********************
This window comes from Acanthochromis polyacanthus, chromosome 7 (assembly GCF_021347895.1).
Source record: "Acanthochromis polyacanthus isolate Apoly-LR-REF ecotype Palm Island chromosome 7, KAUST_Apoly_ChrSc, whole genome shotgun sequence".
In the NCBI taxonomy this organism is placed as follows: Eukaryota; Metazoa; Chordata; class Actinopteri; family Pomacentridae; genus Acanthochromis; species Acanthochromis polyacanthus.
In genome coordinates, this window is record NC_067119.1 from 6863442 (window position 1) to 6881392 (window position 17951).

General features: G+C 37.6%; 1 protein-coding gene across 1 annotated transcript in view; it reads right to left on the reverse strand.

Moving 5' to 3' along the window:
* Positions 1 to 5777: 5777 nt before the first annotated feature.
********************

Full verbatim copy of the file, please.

This window comes from Acanthochromis polyacanthus, chromosome 7 (assembly GCF_021347895.1).
Source record: "Acanthochromis polyacanthus isolate Apoly-LR-REF ecotype Palm Island chromosome 7, KAUST_Apoly_ChrSc, whole genome shotgun sequence".
In the NCBI taxonomy this organism is placed as follows: Eukaryota; Metazoa; Chordata; class Actinopteri; family Pomacentridae; genus Acanthochromis; species Acanthochromis polyacanthus.
In genome coordinates, this window is record NC_067119.1 from 6863442 (window position 1) to 6881392 (window position 17951).

General features: G+C 37.6%; 1 protein-coding gene across 1 annotated transcript in view; it reads right to left on the reverse strand.

Moving 5' to 3' along the window:
* Positions 1 to 5777: 5777 nt before the first annotated feature.